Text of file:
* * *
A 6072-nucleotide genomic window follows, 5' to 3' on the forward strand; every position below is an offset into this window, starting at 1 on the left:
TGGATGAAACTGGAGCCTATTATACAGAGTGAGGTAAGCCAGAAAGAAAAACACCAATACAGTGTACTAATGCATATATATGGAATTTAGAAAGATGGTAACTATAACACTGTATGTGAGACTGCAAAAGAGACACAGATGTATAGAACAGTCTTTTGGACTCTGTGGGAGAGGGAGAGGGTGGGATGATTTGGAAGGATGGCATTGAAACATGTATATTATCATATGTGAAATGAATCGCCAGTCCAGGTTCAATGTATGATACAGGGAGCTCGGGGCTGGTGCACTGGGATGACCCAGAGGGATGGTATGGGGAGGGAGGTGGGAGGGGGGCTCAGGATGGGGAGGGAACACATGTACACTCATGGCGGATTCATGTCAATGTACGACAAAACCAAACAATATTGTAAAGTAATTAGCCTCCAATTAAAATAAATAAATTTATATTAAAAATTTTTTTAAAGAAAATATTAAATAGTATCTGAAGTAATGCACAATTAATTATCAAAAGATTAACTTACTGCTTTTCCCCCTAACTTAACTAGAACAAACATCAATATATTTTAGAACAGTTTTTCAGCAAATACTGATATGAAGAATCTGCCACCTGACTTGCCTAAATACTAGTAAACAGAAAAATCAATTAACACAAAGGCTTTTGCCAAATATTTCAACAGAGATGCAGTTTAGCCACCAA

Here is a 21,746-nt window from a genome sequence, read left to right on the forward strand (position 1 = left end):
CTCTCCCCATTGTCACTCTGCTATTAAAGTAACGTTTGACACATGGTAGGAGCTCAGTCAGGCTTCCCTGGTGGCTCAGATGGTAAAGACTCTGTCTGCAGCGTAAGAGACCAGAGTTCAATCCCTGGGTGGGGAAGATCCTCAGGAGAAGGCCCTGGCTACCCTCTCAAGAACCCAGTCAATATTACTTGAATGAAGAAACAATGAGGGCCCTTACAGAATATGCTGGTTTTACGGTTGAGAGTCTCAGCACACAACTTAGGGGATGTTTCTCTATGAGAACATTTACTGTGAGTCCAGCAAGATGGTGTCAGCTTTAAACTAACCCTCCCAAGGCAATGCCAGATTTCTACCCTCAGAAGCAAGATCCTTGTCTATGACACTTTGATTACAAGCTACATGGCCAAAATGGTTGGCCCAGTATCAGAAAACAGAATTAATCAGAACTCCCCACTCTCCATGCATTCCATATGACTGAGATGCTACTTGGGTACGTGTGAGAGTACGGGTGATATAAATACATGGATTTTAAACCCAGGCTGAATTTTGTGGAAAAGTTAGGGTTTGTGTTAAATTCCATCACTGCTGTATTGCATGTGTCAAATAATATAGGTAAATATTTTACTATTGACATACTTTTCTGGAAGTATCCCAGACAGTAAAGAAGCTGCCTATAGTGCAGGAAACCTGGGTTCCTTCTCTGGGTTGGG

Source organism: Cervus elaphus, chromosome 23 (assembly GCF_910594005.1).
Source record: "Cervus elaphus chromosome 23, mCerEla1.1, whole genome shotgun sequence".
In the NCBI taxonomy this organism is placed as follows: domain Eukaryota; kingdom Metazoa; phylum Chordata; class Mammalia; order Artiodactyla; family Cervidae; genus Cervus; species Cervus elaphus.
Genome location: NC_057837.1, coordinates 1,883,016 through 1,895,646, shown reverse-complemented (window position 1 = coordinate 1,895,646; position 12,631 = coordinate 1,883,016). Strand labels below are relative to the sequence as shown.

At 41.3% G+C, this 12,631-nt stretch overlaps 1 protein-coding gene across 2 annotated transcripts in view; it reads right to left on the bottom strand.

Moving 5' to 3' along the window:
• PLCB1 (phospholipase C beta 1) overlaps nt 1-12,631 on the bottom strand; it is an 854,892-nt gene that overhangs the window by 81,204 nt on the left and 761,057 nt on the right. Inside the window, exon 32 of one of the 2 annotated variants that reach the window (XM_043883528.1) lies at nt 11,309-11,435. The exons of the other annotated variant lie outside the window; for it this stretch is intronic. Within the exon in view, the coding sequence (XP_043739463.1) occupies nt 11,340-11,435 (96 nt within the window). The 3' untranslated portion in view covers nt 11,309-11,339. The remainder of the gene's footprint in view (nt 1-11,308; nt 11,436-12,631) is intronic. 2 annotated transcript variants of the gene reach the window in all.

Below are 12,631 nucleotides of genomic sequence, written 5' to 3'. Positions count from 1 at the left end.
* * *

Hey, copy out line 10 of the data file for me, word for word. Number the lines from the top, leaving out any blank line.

Moving 5' to 3' along the window: